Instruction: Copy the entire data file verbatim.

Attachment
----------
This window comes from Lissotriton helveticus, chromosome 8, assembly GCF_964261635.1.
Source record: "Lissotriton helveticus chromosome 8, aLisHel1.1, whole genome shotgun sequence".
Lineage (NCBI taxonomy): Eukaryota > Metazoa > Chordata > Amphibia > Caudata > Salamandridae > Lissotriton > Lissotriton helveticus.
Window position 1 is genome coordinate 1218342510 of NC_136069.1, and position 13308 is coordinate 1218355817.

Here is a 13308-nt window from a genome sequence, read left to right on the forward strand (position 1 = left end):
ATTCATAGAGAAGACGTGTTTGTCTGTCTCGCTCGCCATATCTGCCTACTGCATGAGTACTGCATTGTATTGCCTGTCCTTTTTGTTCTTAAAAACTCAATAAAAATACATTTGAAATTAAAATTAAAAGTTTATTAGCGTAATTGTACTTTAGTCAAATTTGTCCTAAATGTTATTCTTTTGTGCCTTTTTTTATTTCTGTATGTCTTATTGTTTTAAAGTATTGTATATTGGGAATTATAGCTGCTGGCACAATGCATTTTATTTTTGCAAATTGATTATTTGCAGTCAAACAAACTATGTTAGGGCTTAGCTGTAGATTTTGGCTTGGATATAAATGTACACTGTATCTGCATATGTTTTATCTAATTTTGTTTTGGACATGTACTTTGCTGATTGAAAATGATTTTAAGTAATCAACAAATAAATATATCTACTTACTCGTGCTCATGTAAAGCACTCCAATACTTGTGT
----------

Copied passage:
This window comes from Lissotriton helveticus, chromosome 8, assembly GCF_964261635.1.
Source record: "Lissotriton helveticus chromosome 8, aLisHel1.1, whole genome shotgun sequence".
Lineage (NCBI taxonomy): Eukaryota > Metazoa > Chordata > Amphibia > Caudata > Salamandridae > Lissotriton > Lissotriton helveticus.
Window position 1 is genome coordinate 1218342510 of NC_136069.1, and position 13308 is coordinate 1218355817.

Here is a 13308-nt window from a genome sequence, read left to right on the forward strand (position 1 = left end):
ATTCATAGAGAAGACGTGTTTGTCTGTCTCGCTCGCCATATCTGCCTACTGCATGAGTACTGCATTGTATTGCCTGTCCTTTTTGTTCTTAAAAACTCAATAAAAATACATTTGAAATTAAAATTAAAAGTTTATTAGCGTAATTGTACTTTAGTCAAATTTGTCCTAAATGTTATTCTTTTGTGCCTTTTTTTATTTCTGTATGTCTTATTGTTTTAAAGTATTGTATATTGGGAATTATAGCTGCTGGCACAATGCATTTTATTTTTGCAAATTGATTATTTGCAGTCAAACAAACTATGTTAGGGCTTAGCTGTAGATTTTGGCTTGGATATAAATGTACACTGTATCTGCATATGTTTTATCTAATTTTGTTTTGGACATGTACTTTGCTGATTGAAAATGATTTTAAGTAATCAACAAATAAATATATCTACTTACTCGTGCTCATGTAAAGCACTCCAATACTTGTGT